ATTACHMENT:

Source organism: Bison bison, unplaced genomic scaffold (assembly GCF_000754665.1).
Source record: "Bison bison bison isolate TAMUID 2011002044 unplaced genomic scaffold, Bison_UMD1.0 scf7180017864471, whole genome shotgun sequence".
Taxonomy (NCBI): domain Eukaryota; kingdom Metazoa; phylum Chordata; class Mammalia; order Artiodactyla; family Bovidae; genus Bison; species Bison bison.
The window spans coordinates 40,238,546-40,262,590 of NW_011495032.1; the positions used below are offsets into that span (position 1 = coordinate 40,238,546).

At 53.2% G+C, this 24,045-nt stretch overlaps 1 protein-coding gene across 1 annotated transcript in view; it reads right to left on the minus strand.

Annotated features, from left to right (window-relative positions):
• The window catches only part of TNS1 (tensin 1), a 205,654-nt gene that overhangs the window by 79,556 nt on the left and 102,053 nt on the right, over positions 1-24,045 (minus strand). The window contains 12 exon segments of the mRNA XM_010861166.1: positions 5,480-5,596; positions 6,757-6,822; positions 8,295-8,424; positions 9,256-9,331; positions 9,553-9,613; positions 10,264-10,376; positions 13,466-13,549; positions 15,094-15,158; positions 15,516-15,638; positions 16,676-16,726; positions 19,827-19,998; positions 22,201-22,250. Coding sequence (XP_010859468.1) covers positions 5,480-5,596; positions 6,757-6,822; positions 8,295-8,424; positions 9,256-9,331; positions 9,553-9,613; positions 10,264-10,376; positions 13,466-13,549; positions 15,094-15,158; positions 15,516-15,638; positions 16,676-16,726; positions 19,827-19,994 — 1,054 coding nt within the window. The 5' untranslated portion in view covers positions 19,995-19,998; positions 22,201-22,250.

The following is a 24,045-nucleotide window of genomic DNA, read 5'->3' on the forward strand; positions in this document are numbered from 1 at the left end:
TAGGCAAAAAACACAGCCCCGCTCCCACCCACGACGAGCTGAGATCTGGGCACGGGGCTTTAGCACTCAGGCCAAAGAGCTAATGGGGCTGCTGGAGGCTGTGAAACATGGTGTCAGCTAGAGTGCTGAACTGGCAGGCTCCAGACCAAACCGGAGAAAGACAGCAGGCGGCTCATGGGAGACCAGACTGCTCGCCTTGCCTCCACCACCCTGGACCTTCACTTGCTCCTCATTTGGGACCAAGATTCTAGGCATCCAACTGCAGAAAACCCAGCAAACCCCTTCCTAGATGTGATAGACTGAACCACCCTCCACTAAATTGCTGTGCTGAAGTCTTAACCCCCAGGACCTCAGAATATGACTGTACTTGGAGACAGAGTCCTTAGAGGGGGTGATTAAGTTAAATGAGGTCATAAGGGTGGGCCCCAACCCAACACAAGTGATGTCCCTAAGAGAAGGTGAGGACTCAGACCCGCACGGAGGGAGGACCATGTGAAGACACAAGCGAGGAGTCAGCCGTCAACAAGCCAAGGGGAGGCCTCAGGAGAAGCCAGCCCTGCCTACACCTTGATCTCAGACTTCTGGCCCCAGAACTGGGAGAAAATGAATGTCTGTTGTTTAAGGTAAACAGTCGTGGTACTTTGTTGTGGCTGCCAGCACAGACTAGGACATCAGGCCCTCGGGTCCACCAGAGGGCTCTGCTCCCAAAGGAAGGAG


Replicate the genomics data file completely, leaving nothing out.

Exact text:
Source organism: Bison bison, unplaced genomic scaffold (assembly GCF_000754665.1).
Source record: "Bison bison bison isolate TAMUID 2011002044 unplaced genomic scaffold, Bison_UMD1.0 scf7180017864471, whole genome shotgun sequence".
Taxonomy (NCBI): domain Eukaryota; kingdom Metazoa; phylum Chordata; class Mammalia; order Artiodactyla; family Bovidae; genus Bison; species Bison bison.
The window spans coordinates 40,238,546-40,262,590 of NW_011495032.1; the positions used below are offsets into that span (position 1 = coordinate 40,238,546).

At 53.2% G+C, this 24,045-nt stretch overlaps 1 protein-coding gene across 1 annotated transcript in view; it reads right to left on the minus strand.

Annotated features, from left to right (window-relative positions):
• The window catches only part of TNS1 (tensin 1), a 205,654-nt gene that overhangs the window by 79,556 nt on the left and 102,053 nt on the right, over positions 1-24,045 (minus strand). The window contains 12 exon segments of the mRNA XM_010861166.1: positions 5,480-5,596; positions 6,757-6,822; positions 8,295-8,424; positions 9,256-9,331; positions 9,553-9,613; positions 10,264-10,376; positions 13,466-13,549; positions 15,094-15,158; positions 15,516-15,638; positions 16,676-16,726; positions 19,827-19,998; positions 22,201-22,250. Coding sequence (XP_010859468.1) covers positions 5,480-5,596; positions 6,757-6,822; positions 8,295-8,424; positions 9,256-9,331; positions 9,553-9,613; positions 10,264-10,376; positions 13,466-13,549; positions 15,094-15,158; positions 15,516-15,638; positions 16,676-16,726; positions 19,827-19,994 — 1,054 coding nt within the window. The 5' untranslated portion in view covers positions 19,995-19,998; positions 22,201-22,250.

The following is a 24,045-nucleotide window of genomic DNA, read 5'->3' on the forward strand; positions in this document are numbered from 1 at the left end:
TAGGCAAAAAACACAGCCCCGCTCCCACCCACGACGAGCTGAGATCTGGGCACGGGGCTTTAGCACTCAGGCCAAAGAGCTAATGGGGCTGCTGGAGGCTGTGAAACATGGTGTCAGCTAGAGTGCTGAACTGGCAGGCTCCAGACCAAACCGGAGAAAGACAGCAGGCGGCTCATGGGAGACCAGACTGCTCGCCTTGCCTCCACCACCCTGGACCTTCACTTGCTCCTCATTTGGGACCAAGATTCTAGGCATCCAACTGCAGAAAACCCAGCAAACCCCTTCCTAGATGTGATAGACTGAACCACCCTCCACTAAATTGCTGTGCTGAAGTCTTAACCCCCAGGACCTCAGAATATGACTGTACTTGGAGACAGAGTCCTTAGAGGGGGTGATTAAGTTAAATGAGGTCATAAGGGTGGGCCCCAACCCAACACAAGTGATGTCCCTAAGAGAAGGTGAGGACTCAGACCCGCACGGAGGGAGGACCATGTGAAGACACAAGCGAGGAGTCAGCCGTCAACAAGCCAAGGGGAGGCCTCAGGAGAAGCCAGCCCTGCCTACACCTTGATCTCAGACTTCTGGCCCCAGAACTGGGAGAAAATGAATGTCTGTTGTTTAAGGTAAACAGTCGTGGTACTTTGTTGTGGCTGCCAGCACAGACTAGGACATCAGGCCCTCGGGTCCACCAGAGGGCTCTGCTCCCAAAGGAAGGAG